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Natural Hot Tubs
Although most people are familiar with man made hot tubs or “Jacuzzis,” even many hot tub aficionados are unaware of another option in the world of hot tubs – the natural or spring-fed hot tub.
There are natural hot springs and the attendant earth source hot tubs in many places throughout the world – within North America, the states of Arkansas, California Idaho, Montana, Texas, Oregon, Washington, and Wyoming all have hot springs which have been developed into tourist attractions. Further north, there are natural hot springs in British Columbia and even Alaska!
A natural hot tub is a very different experience from a backyard Jacuzzi. Aside from the reduced maintenance involved, there are a variety of little-known non-commercial natural hot tubs which have been assembled near rivers in the semi-wilds of Idaho. There is typically a long hike through winding trails and scenic forest in order to reach a site unlisted on any maps. The hot tub is usually comprised of gravel and cement with rubber or PVC hoses which divert geo-thermally heated water from the natural hot spring to the hot tub.
Some of the better-engineered of these locations include fittings and hoses to allow the redirection of cool river or stream water, as well as the hot water from below the Earth’s surface to create the same level of comfort as one might find in a backyard spa.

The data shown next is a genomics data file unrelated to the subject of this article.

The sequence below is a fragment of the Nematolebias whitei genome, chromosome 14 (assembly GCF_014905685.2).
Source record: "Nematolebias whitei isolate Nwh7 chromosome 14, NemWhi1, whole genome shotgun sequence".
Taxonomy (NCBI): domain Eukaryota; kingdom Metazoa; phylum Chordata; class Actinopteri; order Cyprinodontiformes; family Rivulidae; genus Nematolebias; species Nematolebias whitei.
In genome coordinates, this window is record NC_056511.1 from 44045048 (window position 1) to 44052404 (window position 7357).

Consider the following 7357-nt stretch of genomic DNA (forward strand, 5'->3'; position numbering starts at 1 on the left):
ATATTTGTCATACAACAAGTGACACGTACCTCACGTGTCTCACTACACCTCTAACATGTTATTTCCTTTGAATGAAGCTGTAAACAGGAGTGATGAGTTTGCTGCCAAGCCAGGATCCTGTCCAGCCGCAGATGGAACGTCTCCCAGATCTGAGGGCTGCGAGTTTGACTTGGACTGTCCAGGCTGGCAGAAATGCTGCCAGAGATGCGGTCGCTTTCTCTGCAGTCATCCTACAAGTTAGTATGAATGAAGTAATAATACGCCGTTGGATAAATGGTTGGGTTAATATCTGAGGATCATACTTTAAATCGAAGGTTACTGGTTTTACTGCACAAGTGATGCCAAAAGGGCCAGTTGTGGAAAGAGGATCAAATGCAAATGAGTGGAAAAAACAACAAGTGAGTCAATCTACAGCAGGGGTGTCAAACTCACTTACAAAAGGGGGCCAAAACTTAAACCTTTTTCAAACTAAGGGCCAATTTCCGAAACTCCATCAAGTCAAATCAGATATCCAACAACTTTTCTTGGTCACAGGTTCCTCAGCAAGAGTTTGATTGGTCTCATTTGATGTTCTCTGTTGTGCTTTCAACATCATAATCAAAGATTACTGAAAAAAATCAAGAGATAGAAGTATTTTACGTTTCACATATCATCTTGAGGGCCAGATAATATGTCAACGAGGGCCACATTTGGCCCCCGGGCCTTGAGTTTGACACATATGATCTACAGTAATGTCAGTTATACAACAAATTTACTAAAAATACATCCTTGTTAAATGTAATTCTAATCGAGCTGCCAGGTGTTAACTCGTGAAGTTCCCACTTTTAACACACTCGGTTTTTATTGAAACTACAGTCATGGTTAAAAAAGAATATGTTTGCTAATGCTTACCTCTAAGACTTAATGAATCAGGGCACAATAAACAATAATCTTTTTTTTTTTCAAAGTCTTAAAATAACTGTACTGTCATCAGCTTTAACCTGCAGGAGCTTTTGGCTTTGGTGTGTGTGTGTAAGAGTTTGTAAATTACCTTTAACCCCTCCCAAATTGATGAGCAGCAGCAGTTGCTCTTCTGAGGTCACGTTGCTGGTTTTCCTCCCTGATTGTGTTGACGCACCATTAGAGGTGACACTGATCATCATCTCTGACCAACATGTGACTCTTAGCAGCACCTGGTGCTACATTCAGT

This decidedly rustic experience is not for everyone, however – in some cases, there is nothing more than a bucket as a means for hauling cool water from a nearby river or lake in order to lower the temperature of the tub water. Such exertion can allow natural hot tubbing to become an endurance building exercise as well as a relaxing escape. For those who would prefer uninterrupted relaxation in a variable massaging jet of bubbles at a preset temperature, natural hot tubs may seem the stuff of nightmares; chance encounters with wildlife are not uncommon, and the remote access is often the best guarantee of exclusivity.
Although not as accessible for any but a hermit, a natural hot tub is certainly an experience worth having, particularly for those with affection for the out-of-doors. Thanks to the communication offered by the Internet, the locations of many of these spring-fed hot tubs are now available for all. Thankfully, the remoteness of their locations prevents lines from getting too long – so if you’re interested in driving down a rocky trail, search for an all-natural hot tub location in your next vacation area!
Terri Greene writes for hottubsandhomespas.com – a resource for anyone interested in Nordic Hot Tubs, Baja Spas, HydroPool Hot Tubs and more.
About the Author: Terri Greene